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Beckley Foundation. [Beckley Foundation] Shopping for drugs on the internet. (30 Aug 2013)

External website: http://www.beckleyfoundation.org/2013/08/shopping-...

That more and more major high street stores are going online to increase their sales is no longer news but is a well-established fact. However, this trend is true not only for legal and legitimate businesses but for illegal ones as well. The Independent on Sunday reported that the illegal drug market has rapidly expanded with online sales using the “hidden web” and earning millions.

That more and more major high street stores are going online to increase their sales is no longer news but is a well-established fact. However, this trend is true not only for legal and legitimate businesses but for illegal ones as well. The Independent on Sunday reported that the illegal drug market has rapidly expanded with online sales using the “hidden web” and earning millions.

Although online drug sales are only a fraction of the multi-billion global drug market, they are never-the-less a rapidly expanding enterprise and it isn’t hard to see why. The Independent claims that high-grade cocaine with a purity of more than 80% can be purchased for £65 a gram over the internet. The charity DrugScope says the current rate for a gram in the UK is roughly £46 but at a greatly inferior quality. With top-quality drugs at street level prices only a click of a button away in the safety of one’s home, one can only imagine the money to be made in setting up online sites catering to these users.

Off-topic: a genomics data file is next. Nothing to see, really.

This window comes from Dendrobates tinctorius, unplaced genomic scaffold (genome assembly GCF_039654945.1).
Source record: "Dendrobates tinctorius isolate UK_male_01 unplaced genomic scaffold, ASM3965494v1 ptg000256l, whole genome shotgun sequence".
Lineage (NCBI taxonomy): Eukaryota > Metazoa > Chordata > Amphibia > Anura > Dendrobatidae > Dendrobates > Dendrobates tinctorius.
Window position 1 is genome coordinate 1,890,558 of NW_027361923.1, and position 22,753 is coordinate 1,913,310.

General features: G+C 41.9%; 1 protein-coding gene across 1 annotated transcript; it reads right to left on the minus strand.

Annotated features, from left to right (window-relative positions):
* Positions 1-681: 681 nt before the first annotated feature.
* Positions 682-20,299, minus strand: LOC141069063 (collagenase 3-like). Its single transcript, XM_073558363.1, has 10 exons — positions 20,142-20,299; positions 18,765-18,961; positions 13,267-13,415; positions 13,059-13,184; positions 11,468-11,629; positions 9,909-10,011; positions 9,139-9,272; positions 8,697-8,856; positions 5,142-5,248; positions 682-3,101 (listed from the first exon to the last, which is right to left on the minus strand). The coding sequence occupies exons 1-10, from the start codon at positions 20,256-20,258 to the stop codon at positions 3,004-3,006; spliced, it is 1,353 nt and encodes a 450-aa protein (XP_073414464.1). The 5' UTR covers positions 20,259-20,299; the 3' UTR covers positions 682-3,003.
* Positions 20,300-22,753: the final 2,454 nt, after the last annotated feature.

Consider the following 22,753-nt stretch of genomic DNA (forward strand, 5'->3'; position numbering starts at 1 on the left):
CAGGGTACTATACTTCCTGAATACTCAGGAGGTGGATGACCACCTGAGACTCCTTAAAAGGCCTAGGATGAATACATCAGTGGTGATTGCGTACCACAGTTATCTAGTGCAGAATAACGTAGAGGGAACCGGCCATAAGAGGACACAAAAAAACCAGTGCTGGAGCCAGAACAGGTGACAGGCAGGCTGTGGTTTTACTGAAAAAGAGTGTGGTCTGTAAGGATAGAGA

One such site has been the Silk Road which earns millions in its sale of illegal drugs. In fact it has become so successful that other start-ups are trying to compete for customers by setting up their own sites for selling drugs and other illegal items in a cyber turf-war. One such start-up, Atlantis, has reported 500 sign-ups per day and has 50,000 registered users and expects to over-take the Silk Road within a year.These sites are on a sub-layer of the internet that normal search engines such as Google cannot find and hide the identity of both the users and the sellers. Atlantis has even developed an advertising campaign on YouTube. The Independent says Atlantis uses encrypted software, deals in cyber-currency and encourages sellers to vacuum-pack drugs to avoid detection by sniffer-dogs.

As crime has gone cyber so too have the police gone with their investigative methods. Peter Wood, the founder of First Base Technology, an ‘ethical’ hacking firm, reports that the police still use traditional methods for apprehending drug sellers, posing as legitimate customers and tricking the person into dealing with them so that they have access to the seller’s computer. Once a computer is identified the person owning the computer is apprehended and his/her computer seized.

The appeal for the drug sellers is immense. The global markets are at their fingertips promising a huge profit potential. As the police use more sophisticated methods of breaking into these networks, cyber-criminals develop ever more sophisticated methods of evading detection rendering police efforts ineffective. Some of these key players in the online drug trade are playing the long-game. A senior figure at Atlantis known as Heisenberg2.0 said, “Maybe when the world’s leaders are ready to give up the prohibition game we will be ready to come out of the shadows and help clean up the mess they have made” adding that for now, they were quite happy to continue operating outside the current legal system

This new development in the global drug trade can have a profound effect on whether the “war on drugs” becomes even less effective. Will this encourage a change in the policy towards drugs?

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